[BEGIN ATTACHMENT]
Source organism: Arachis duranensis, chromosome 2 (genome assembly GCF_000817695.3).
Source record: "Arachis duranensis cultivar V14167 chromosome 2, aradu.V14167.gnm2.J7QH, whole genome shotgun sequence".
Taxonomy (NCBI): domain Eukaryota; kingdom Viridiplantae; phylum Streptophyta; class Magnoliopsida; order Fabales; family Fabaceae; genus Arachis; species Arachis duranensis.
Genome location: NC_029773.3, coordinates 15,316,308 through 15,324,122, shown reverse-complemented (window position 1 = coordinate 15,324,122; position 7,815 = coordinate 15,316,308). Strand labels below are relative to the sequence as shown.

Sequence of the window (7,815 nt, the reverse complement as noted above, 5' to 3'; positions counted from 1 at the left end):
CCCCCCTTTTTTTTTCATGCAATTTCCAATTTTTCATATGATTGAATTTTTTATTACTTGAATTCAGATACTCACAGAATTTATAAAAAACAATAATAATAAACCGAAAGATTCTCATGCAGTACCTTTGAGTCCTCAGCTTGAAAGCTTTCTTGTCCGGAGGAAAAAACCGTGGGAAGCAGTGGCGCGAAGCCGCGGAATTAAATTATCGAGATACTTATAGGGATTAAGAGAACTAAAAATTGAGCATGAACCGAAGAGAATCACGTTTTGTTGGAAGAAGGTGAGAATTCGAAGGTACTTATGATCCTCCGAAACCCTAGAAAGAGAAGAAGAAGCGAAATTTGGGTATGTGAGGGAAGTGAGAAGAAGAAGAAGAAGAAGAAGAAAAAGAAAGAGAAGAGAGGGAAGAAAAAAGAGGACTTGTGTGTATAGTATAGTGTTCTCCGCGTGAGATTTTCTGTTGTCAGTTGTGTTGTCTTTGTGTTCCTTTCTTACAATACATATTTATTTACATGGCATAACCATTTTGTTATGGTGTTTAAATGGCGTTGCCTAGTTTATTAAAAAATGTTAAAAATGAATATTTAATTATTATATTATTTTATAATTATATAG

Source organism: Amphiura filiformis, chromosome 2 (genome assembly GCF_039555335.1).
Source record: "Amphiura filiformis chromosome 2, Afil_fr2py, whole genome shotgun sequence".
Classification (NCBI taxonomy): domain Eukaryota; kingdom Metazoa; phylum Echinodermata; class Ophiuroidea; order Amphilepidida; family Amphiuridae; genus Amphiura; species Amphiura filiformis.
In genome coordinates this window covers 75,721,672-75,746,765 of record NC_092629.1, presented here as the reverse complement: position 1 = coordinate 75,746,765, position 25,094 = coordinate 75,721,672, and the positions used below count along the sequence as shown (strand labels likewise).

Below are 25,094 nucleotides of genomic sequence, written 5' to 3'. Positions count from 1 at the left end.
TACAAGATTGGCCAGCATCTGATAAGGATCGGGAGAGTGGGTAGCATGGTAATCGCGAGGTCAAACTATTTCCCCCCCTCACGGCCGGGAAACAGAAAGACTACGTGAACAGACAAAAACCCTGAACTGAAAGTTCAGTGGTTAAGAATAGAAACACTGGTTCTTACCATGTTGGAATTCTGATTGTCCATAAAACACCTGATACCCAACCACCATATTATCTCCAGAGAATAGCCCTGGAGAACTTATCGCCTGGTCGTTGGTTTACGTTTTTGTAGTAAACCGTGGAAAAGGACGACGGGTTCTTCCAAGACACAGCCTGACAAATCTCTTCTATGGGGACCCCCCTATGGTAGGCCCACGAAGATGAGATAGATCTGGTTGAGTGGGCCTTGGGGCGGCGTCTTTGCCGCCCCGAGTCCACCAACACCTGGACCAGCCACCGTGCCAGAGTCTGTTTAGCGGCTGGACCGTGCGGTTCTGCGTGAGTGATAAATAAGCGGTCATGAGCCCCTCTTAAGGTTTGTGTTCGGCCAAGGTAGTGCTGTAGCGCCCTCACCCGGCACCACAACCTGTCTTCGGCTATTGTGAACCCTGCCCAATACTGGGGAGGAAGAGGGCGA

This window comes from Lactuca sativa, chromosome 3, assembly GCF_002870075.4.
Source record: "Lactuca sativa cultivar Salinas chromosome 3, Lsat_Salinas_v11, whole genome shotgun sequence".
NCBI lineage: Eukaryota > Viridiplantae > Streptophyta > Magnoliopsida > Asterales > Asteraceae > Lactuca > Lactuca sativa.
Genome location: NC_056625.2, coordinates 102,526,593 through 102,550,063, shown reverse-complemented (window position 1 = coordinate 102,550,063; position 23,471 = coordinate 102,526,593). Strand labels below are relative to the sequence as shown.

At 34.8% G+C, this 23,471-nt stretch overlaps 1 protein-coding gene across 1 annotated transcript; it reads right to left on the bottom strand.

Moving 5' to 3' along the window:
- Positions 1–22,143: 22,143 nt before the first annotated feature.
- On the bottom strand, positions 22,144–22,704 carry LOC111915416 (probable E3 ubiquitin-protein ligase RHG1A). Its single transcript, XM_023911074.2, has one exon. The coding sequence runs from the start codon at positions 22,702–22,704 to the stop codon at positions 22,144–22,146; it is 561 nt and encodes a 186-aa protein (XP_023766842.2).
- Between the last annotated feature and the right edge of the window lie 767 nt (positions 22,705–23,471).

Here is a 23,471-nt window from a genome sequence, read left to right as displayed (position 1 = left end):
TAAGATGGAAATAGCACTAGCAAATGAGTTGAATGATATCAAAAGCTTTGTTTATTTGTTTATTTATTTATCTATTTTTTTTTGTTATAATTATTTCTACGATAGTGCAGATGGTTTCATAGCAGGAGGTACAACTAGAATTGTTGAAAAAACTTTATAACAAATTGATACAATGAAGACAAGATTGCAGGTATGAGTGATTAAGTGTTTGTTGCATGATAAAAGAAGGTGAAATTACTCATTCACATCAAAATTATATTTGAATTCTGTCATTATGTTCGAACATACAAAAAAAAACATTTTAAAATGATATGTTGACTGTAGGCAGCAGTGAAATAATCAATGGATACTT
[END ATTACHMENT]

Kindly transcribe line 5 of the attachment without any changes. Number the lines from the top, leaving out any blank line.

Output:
Sequence of the window (7,815 nt, the reverse complement as noted above, 5' to 3'; positions counted from 1 at the left end):